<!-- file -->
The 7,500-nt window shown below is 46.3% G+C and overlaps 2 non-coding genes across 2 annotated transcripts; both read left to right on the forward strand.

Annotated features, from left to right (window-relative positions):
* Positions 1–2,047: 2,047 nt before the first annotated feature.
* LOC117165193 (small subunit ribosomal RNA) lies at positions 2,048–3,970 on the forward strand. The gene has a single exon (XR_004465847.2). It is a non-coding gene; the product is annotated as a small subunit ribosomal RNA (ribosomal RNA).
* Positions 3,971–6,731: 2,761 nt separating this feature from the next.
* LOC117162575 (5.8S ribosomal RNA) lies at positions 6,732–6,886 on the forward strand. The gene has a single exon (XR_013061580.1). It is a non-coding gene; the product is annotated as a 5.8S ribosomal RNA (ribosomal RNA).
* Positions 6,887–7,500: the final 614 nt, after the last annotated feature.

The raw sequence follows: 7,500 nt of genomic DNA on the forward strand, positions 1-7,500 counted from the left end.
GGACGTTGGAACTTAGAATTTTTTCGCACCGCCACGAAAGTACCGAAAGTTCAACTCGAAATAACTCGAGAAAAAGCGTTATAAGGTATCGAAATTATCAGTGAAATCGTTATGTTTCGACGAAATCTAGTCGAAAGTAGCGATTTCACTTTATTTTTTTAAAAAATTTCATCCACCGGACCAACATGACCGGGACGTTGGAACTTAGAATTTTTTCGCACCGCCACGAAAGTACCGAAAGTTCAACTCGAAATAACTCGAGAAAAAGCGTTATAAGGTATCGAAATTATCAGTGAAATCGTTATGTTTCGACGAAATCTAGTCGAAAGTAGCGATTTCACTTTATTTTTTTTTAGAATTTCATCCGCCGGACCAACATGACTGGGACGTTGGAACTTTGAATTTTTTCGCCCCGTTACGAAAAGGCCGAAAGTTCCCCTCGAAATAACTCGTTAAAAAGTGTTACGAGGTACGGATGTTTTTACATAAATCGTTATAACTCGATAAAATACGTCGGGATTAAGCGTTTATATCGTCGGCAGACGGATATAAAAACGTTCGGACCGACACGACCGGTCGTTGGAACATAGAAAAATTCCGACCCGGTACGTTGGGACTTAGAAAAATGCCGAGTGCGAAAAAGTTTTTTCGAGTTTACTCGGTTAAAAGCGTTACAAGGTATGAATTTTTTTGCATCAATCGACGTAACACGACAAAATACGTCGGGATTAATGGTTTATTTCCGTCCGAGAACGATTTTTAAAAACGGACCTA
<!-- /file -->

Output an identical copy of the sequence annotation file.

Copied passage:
The 7,500-nt window shown below is 46.3% G+C and overlaps 2 non-coding genes across 2 annotated transcripts; both read left to right on the forward strand.

Annotated features, from left to right (window-relative positions):
* Positions 1–2,047: 2,047 nt before the first annotated feature.
* LOC117165193 (small subunit ribosomal RNA) lies at positions 2,048–3,970 on the forward strand. The gene has a single exon (XR_004465847.2). It is a non-coding gene; the product is annotated as a small subunit ribosomal RNA (ribosomal RNA).
* Positions 3,971–6,731: 2,761 nt separating this feature from the next.
* LOC117162575 (5.8S ribosomal RNA) lies at positions 6,732–6,886 on the forward strand. The gene has a single exon (XR_013061580.1). It is a non-coding gene; the product is annotated as a 5.8S ribosomal RNA (ribosomal RNA).
* Positions 6,887–7,500: the final 614 nt, after the last annotated feature.

The raw sequence follows: 7,500 nt of genomic DNA on the forward strand, positions 1-7,500 counted from the left end.
GGACGTTGGAACTTAGAATTTTTTCGCACCGCCACGAAAGTACCGAAAGTTCAACTCGAAATAACTCGAGAAAAAGCGTTATAAGGTATCGAAATTATCAGTGAAATCGTTATGTTTCGACGAAATCTAGTCGAAAGTAGCGATTTCACTTTATTTTTTTAAAAAATTTCATCCACCGGACCAACATGACCGGGACGTTGGAACTTAGAATTTTTTCGCACCGCCACGAAAGTACCGAAAGTTCAACTCGAAATAACTCGAGAAAAAGCGTTATAAGGTATCGAAATTATCAGTGAAATCGTTATGTTTCGACGAAATCTAGTCGAAAGTAGCGATTTCACTTTATTTTTTTTTAGAATTTCATCCGCCGGACCAACATGACTGGGACGTTGGAACTTTGAATTTTTTCGCCCCGTTACGAAAAGGCCGAAAGTTCCCCTCGAAATAACTCGTTAAAAAGTGTTACGAGGTACGGATGTTTTTACATAAATCGTTATAACTCGATAAAATACGTCGGGATTAAGCGTTTATATCGTCGGCAGACGGATATAAAAACGTTCGGACCGACACGACCGGTCGTTGGAACATAGAAAAATTCCGACCCGGTACGTTGGGACTTAGAAAAATGCCGAGTGCGAAAAAGTTTTTTCGAGTTTACTCGGTTAAAAGCGTTACAAGGTATGAATTTTTTTGCATCAATCGACGTAACACGACAAAATACGTCGGGATTAATGGTTTATTTCCGTCCGAGAACGATTTTTAAAAACGGACCTA